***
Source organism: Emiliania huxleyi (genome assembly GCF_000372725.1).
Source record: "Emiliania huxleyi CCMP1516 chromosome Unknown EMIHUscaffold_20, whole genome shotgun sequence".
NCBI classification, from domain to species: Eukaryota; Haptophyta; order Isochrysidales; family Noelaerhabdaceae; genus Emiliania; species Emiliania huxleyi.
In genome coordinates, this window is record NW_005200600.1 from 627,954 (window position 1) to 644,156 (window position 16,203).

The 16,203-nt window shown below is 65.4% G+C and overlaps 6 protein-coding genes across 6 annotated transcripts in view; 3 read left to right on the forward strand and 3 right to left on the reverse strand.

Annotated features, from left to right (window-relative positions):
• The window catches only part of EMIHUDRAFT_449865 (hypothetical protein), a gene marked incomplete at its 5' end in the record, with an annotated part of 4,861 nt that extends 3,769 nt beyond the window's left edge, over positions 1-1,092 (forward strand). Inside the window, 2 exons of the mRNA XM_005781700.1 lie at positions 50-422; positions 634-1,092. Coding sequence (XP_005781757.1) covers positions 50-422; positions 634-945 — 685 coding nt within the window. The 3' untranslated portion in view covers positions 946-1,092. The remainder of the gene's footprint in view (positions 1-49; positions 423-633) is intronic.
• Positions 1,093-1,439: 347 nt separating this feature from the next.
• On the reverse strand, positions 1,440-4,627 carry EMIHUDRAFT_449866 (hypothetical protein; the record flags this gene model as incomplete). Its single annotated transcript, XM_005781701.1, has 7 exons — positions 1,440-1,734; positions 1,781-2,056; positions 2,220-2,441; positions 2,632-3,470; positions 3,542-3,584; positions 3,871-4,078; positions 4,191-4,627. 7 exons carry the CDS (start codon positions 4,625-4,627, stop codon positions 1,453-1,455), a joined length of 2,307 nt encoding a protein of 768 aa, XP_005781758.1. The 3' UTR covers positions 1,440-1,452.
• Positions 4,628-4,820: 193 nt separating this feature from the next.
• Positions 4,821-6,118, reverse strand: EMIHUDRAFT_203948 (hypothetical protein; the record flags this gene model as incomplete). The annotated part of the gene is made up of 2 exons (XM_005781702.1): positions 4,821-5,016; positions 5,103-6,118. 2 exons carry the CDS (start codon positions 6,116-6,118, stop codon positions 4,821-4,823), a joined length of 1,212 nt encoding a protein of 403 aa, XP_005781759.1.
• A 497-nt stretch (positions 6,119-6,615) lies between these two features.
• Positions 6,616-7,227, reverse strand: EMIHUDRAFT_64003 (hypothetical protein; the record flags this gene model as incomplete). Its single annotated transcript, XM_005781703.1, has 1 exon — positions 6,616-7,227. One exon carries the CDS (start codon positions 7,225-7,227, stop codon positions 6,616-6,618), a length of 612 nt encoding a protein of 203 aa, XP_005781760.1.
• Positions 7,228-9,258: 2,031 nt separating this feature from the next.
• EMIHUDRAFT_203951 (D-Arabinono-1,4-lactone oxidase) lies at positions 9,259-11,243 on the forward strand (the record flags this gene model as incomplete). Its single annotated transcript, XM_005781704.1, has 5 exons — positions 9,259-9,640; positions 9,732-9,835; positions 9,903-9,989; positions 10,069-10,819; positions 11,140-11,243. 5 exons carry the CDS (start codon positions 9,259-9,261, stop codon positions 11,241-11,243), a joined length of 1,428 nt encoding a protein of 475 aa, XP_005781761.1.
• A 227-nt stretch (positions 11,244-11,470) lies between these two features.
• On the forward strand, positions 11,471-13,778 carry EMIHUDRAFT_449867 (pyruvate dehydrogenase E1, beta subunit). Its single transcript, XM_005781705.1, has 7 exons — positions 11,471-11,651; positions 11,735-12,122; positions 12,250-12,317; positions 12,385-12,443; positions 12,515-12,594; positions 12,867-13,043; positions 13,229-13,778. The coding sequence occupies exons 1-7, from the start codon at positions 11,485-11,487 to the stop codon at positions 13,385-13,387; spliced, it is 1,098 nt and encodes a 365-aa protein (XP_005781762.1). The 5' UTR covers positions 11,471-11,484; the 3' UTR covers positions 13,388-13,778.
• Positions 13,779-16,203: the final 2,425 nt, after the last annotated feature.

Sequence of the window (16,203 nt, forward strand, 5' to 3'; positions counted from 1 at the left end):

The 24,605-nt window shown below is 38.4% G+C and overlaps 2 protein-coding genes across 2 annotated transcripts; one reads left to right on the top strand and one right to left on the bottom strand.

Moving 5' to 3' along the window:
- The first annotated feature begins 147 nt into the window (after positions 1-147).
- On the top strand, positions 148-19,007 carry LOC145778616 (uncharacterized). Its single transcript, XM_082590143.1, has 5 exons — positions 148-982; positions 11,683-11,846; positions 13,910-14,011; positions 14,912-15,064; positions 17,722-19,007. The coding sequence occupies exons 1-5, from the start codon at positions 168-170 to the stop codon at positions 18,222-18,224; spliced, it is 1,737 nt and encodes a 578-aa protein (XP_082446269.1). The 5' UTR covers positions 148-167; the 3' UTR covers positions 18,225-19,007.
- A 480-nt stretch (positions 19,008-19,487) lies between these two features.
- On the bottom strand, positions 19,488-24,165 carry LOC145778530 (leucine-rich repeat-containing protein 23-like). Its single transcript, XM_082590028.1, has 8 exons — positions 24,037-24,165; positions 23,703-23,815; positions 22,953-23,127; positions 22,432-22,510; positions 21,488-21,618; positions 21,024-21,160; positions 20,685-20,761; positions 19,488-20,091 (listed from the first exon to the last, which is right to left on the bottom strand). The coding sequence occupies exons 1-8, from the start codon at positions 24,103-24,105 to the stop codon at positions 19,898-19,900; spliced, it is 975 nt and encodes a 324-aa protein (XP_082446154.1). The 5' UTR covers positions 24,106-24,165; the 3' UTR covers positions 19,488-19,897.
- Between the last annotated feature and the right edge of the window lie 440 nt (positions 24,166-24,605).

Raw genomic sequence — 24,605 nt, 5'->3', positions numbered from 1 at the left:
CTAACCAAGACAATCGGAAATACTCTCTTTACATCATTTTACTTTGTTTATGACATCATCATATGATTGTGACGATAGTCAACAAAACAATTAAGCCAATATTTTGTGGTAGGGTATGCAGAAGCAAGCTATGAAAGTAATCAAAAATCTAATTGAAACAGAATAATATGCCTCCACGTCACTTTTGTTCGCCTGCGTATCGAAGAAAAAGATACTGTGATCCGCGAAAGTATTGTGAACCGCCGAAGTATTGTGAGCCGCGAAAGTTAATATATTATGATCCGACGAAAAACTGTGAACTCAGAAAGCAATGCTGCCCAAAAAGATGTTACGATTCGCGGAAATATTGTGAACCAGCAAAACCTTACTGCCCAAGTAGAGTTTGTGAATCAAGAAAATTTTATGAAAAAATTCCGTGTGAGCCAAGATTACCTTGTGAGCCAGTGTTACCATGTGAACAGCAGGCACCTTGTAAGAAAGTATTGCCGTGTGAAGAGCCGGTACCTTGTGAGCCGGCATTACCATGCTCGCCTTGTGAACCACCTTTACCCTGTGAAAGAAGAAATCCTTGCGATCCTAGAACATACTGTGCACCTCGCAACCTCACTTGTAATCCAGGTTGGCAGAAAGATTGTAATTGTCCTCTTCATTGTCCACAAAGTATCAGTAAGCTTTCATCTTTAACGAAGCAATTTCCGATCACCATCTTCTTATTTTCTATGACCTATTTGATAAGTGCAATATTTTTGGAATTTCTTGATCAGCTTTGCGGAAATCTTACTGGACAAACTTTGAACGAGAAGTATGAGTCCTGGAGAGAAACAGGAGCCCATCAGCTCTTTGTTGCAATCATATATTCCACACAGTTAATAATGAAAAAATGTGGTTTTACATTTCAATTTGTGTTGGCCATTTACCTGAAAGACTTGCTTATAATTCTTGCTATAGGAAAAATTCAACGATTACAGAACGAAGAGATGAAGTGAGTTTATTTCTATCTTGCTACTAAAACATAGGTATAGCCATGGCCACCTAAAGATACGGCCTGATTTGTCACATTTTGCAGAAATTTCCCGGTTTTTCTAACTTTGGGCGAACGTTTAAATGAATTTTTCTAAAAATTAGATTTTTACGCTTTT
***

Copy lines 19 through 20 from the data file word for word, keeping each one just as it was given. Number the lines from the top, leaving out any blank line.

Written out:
Sequence of the window (16,203 nt, forward strand, 5' to 3'; positions counted from 1 at the left end):

The 24,605-nt window shown below is 38.4% G+C and overlaps 2 protein-coding genes across 2 annotated transcripts; one reads left to right on the top strand and one right to left on the bottom strand.